Cities and the lives that are lived in them constitute a paradox. For many people, this has almost become a cliché. A city is theoretically more interconnected than any other human community, but much noise has been made about the loneliness of life in urbanized households and work habits. Apartment-dwellers live closer to each other than anyone else, yet they can be the most isolated of citizens. It is easier to lose one’s sense of community in a city. Therefore, it is community or the environment of all-embracing community that defines the sanghas (Buddhist communities of practice) that make a real difference to its members.
One of the best examples is easily Plum Village, Thich Nhat Hanh’s France-based sangha that has centres across the world. It took several weeks of practice with the Hong Kong community and participating in one of the retreats to pin down exactly why Plum Village stands out as a truly international Buddhist community that embraces people from all walks of life. I met and asked a friendly group of Plum Village practitioners what made Plum Village one of the largest and most appealing sanghas in the world. From my conversations with Gabriel, Peggy, Colleen, and more, I learned of these hallmarks:
1. Non-sectarian. Plum Village claims that it tries, in principle, to transcend not only Buddhist schools but also all sectarian boundaries. Technically, Plum Village owes its heritage to the Vietnamese Zen tradition, but it is so open that it is not uncommon for people of no faiths or other faiths (such as Catholicism) to come and practice less specifically “Buddhist” activities that they feel comfortable with, such as meditation.
2. Easygoing. I tried to think of a more formal word, but “easygoing” is really what characterizes the Brothers, Sisters, and Dharma teachers of Plum Village. Retreats are not austere. Meditation is not done for more than two hours. More emphasis is given on sharing experiences, play, family activities, and children’s fun.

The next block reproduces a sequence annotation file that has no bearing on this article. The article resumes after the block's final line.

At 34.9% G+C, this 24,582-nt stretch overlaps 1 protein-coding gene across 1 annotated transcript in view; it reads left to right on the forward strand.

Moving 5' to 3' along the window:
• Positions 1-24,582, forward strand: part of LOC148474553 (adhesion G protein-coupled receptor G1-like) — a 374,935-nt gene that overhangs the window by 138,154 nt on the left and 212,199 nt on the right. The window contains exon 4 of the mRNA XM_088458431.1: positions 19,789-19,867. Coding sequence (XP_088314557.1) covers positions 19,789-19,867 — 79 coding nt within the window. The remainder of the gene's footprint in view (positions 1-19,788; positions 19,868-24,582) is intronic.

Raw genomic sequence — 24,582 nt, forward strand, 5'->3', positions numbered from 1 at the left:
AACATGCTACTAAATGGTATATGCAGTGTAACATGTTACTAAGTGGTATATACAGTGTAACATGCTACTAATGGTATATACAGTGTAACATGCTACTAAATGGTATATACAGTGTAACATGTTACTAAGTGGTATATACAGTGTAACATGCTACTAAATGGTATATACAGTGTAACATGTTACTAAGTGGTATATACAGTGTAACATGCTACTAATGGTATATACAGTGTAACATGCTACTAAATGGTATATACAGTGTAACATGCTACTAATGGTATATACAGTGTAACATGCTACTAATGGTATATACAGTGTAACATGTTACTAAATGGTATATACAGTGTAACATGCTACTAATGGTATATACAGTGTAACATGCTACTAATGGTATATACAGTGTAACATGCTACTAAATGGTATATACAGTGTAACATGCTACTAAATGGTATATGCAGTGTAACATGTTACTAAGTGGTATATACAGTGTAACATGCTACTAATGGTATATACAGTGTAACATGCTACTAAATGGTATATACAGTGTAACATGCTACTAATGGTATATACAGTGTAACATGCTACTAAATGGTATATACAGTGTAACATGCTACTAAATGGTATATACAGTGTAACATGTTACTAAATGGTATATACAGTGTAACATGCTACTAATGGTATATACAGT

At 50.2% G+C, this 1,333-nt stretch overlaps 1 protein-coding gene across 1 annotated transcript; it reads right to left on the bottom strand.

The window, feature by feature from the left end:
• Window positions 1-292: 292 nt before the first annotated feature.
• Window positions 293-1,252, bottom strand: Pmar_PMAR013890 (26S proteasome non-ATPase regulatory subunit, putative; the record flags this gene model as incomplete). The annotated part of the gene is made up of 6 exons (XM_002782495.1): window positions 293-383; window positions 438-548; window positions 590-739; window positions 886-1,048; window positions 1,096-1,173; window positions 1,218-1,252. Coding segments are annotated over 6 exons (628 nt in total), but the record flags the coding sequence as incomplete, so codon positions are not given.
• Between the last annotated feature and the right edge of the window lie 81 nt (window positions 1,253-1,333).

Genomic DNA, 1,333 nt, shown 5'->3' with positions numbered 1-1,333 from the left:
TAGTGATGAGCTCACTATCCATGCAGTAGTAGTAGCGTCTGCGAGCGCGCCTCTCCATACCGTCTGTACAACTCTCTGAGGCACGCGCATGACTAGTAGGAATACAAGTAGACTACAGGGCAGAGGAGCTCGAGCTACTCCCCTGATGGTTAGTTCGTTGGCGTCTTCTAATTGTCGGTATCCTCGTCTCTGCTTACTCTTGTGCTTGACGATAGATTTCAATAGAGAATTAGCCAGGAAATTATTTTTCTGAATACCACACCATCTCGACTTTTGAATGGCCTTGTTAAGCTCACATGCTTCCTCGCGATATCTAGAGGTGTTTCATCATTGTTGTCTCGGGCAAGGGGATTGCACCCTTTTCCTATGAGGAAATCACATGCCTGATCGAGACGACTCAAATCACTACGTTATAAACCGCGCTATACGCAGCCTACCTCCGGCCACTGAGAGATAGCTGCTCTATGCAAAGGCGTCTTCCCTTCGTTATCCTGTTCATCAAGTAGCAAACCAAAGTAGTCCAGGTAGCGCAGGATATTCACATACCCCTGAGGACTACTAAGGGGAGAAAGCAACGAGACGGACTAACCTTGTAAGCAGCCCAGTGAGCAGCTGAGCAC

3. Contemporary. Of course, many other sanghas also profess to be modern and up-to-date with the times, but it is undeniably rare to see monks in other traditions (usually due to more restrictive vows) playing soccer, singing spiritual songs, and playing the acoustic guitar. In general, this kind of approachability is also more entertaining and engaging for children.
4. Culturally adaptable. I have listened to some of the Plum Village songs that were recorded in France and Europe. They are sung in languages native to the country they were released in, performed with European instruments, and based on the Western musical style. Add to that the religious neutrality of the lyrics (unlike Chinese Buddhist songs, there is little mention of the Heart Sutra or Avalokiteshvara), and one would be very impressed to realize that this sangha lives up to its professed global appeal.
5. Fundamentally communal. Thich Nhat Hanh, through his bestselling books and teachings on interbeing, has taken the vocation of building a solid fourfold community (of monks, nuns, laymen, and laywomen) very seriously. By interweaving social activism, internationalism, and the dimensions of family and friendship into Plum Village, Nhat Hanh has built a common spiritual home for people from vastly different nations.
It is said that those new to Buddhism are not sure what to make of its cultural trappings, which are typically Asian and expressed in Asian languages. This is gradually becoming less of a problem due to various factors, thanks to Western-born teachers and the growing skill and awareness of Asian teachers in adapting their teachings. But Plum Village’s contribution to this awareness is significant. It is extraordinary to remember that several decades ago, its home country of Vietnam was torn in half, and with so many of its innocent citizens sacrificed for a horrific war. But the past is fuel for the future, and Plum Village is propelled by a Buddhist sense of calling that has become a distinguishing example of all sanghas hoping to cultivate an international, non-sectarian spirit.